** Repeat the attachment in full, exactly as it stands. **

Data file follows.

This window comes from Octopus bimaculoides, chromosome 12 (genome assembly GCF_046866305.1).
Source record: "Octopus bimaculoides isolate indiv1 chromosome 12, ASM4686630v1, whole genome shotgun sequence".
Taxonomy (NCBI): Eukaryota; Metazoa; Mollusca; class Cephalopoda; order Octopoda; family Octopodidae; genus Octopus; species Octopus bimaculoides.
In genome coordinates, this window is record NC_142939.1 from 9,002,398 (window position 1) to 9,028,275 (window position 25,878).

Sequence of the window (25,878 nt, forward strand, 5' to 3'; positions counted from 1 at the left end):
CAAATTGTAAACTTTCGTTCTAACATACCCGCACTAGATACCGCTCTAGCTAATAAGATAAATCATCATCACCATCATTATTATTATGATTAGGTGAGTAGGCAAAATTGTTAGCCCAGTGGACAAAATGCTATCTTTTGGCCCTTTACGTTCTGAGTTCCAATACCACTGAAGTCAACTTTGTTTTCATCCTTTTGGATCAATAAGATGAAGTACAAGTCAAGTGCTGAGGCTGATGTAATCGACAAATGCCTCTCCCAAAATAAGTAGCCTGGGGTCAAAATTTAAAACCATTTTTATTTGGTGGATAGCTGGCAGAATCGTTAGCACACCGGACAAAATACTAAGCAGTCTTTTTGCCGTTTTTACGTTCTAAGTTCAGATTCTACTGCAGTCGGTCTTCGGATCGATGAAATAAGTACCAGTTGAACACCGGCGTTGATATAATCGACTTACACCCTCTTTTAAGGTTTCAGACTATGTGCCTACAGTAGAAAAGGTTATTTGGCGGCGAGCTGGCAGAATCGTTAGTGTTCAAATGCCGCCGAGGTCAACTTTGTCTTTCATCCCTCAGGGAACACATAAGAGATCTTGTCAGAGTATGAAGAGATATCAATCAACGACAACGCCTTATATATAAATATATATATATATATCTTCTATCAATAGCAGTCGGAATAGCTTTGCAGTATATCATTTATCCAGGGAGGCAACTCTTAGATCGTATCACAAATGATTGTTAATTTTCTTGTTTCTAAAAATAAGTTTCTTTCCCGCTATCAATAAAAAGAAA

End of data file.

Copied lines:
This window comes from Octopus bimaculoides, chromosome 12 (genome assembly GCF_046866305.1).
Source record: "Octopus bimaculoides isolate indiv1 chromosome 12, ASM4686630v1, whole genome shotgun sequence".
Taxonomy (NCBI): Eukaryota; Metazoa; Mollusca; class Cephalopoda; order Octopoda; family Octopodidae; genus Octopus; species Octopus bimaculoides.
In genome coordinates, this window is record NC_142939.1 from 9,002,398 (window position 1) to 9,028,275 (window position 25,878).

Sequence of the window (25,878 nt, forward strand, 5' to 3'; positions counted from 1 at the left end):
CAAATTGTAAACTTTCGTTCTAACATACCCGCACTAGATACCGCTCTAGCTAATAAGATAAATCATCATCACCATCATTATTATTATGATTAGGTGAGTAGGCAAAATTGTTAGCCCAGTGGACAAAATGCTATCTTTTGGCCCTTTACGTTCTGAGTTCCAATACCACTGAAGTCAACTTTGTTTTCATCCTTTTGGATCAATAAGATGAAGTACAAGTCAAGTGCTGAGGCTGATGTAATCGACAAATGCCTCTCCCAAAATAAGTAGCCTGGGGTCAAAATTTAAAACCATTTTTATTTGGTGGATAGCTGGCAGAATCGTTAGCACACCGGACAAAATACTAAGCAGTCTTTTTGCCGTTTTTACGTTCTAAGTTCAGATTCTACTGCAGTCGGTCTTCGGATCGATGAAATAAGTACCAGTTGAACACCGGCGTTGATATAATCGACTTACACCCTCTTTTAAGGTTTCAGACTATGTGCCTACAGTAGAAAAGGTTATTTGGCGGCGAGCTGGCAGAATCGTTAGTGTTCAAATGCCGCCGAGGTCAACTTTGTCTTTCATCCCTCAGGGAACACATAAGAGATCTTGTCAGAGTATGAAGAGATATCAATCAACGACAACGCCTTATATATAAATATATATATATATATCTTCTATCAATAGCAGTCGGAATAGCTTTGCAGTATATCATTTATCCAGGGAGGCAACTCTTAGATCGTATCACAAATGATTGTTAATTTTCTTGTTTCTAAAAATAAGTTTCTTTCCCGCTATCAATAAAAAGAAA